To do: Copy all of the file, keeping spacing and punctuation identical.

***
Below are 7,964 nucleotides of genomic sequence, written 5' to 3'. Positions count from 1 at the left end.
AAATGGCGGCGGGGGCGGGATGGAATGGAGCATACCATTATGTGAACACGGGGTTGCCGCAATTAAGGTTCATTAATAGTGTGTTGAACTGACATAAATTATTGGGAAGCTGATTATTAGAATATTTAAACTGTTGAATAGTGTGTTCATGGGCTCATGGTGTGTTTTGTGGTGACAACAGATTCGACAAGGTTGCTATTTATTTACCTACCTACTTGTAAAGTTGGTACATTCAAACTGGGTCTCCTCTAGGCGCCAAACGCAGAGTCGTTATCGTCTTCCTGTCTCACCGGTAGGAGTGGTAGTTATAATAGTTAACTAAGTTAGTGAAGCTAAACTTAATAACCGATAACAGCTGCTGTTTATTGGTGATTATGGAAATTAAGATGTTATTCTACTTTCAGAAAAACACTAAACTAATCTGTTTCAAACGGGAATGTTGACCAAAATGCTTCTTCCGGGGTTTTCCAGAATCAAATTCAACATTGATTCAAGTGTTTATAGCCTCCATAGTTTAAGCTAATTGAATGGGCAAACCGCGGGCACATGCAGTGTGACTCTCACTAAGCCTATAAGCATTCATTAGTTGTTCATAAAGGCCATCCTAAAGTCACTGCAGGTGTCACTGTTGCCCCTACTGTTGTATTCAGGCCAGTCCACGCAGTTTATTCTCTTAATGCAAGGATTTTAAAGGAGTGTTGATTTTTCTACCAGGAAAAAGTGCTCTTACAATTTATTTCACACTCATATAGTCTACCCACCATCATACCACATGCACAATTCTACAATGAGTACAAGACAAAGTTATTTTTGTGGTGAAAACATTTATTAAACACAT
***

Below are 7,964 nucleotides of genomic sequence, written 5' to 3'. Positions count from 1 at the left end.
AAATGGCGGCGGGGGCGGGATGGAATGGAGCATACCATTATGTGAACACGGGGTTGCCGCAATTAAGGTTCATTAATAGTGTGTTGAACTGACATAAATTATTGGGAAGCTGATTATTAGAATATTTAAACTGTTGAATAGTGTGTTCATGGGCTCATGGTGTGTTTTGTGGTGACAACAGATTCGACAAGGTTGCTATTTATTTACCTACCTACTTGTAAAGTTGGTACATTCAAACTGGGTCTCCTCTAGGCGCCAAACGCAGAGTCGTTATCGTCTTCCTGTCTCACCGGTAGGAGTGGTAGTTATAATAGTTAACTAAGTTAGTGAAGCTAAACTTAATAACCGATAACAGCTGCTGTTTATTGGTGATTATGGAAATTAAGATGTTATTCTACTTTCAGAAAAACACTAAACTAATCTGTTTCAAACGGGAATGTTGACCAAAATGCTTCTTCCGGGGTTTTCCAGAATCAAATTCAACATTGATTCAAGTGTTTATAGCCTCCATAGTTTAAGCTAATTGAATGGGCAAACCGCGGGCACATGCAGTGTGACTCTCACTAAGCCTATAAGCATTCATTAGTTGTTCATAAAGGCCATCCTAAAGTCACTGCAGGTGTCACTGTTGCCCCTACTGTTGTATTCAGGCCAGTCCACGCAGTTTATTCTCTTAATGCAAGGATTTTAAAGGAGTGTTGATTTTTCTACCAGGAAAAAGTGCTCTTACAATTTATTTCACACTCATATAGTCTACCCACCATCATACCACATGCACAATTCTACAATGAGTACAAGACAAAGTTATTTTTGTGGTGAAAACATTTATTAAACACAT